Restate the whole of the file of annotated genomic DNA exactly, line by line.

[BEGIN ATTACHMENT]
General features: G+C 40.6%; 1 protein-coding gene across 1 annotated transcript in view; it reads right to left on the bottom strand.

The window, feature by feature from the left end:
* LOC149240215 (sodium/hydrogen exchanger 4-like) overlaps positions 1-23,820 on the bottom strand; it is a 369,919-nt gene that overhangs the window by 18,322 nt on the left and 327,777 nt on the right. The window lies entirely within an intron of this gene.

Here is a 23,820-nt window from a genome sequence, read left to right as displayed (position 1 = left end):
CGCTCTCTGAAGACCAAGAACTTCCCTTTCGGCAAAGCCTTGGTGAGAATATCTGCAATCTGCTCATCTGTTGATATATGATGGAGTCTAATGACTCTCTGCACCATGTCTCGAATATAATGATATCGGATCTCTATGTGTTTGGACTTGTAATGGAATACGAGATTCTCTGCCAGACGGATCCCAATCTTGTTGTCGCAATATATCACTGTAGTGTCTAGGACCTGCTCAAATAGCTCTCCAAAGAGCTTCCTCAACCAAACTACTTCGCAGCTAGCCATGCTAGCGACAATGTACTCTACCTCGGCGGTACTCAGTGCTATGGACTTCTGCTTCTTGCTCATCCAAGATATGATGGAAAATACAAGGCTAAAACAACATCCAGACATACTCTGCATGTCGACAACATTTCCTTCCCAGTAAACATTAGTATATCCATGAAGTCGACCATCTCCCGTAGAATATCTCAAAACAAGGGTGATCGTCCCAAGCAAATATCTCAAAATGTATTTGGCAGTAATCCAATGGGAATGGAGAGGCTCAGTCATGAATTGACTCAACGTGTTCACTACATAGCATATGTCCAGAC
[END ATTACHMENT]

General features: G+C 40.6%; 1 protein-coding gene across 1 annotated transcript in view; it reads right to left on the bottom strand.

The window, feature by feature from the left end:
* LOC149240215 (sodium/hydrogen exchanger 4-like) overlaps positions 1-23,820 on the bottom strand; it is a 369,919-nt gene that overhangs the window by 18,322 nt on the left and 327,777 nt on the right. The window lies entirely within an intron of this gene.

Here is a 23,820-nt window from a genome sequence, read left to right as displayed (position 1 = left end):
CGCTCTCTGAAGACCAAGAACTTCCCTTTCGGCAAAGCCTTGGTGAGAATATCTGCAATCTGCTCATCTGTTGATATATGATGGAGTCTAATGACTCTCTGCACCATGTCTCGAATATAATGATATCGGATCTCTATGTGTTTGGACTTGTAATGGAATACGAGATTCTCTGCCAGACGGATCCCAATCTTGTTGTCGCAATATATCACTGTAGTGTCTAGGACCTGCTCAAATAGCTCTCCAAAGAGCTTCCTCAACCAAACTACTTCGCAGCTAGCCATGCTAGCGACAATGTACTCTACCTCGGCGGTACTCAGTGCTATGGACTTCTGCTTCTTGCTCATCCAAGATATGATGGAAAATACAAGGCTAAAACAACATCCAGACATACTCTGCATGTCGACAACATTTCCTTCCCAGTAAACATTAGTATATCCATGAAGTCGACCATCTCCCGTAGAATATCTCAAAACAAGGGTGATCGTCCCAAGCAAATATCTCAAAATGTATTTGGCAGTAATCCAATGGGAATGGAGAGGCTCAGTCATGAATTGACTCAACGTGTTCACTACATAGCATATGTCCAGAC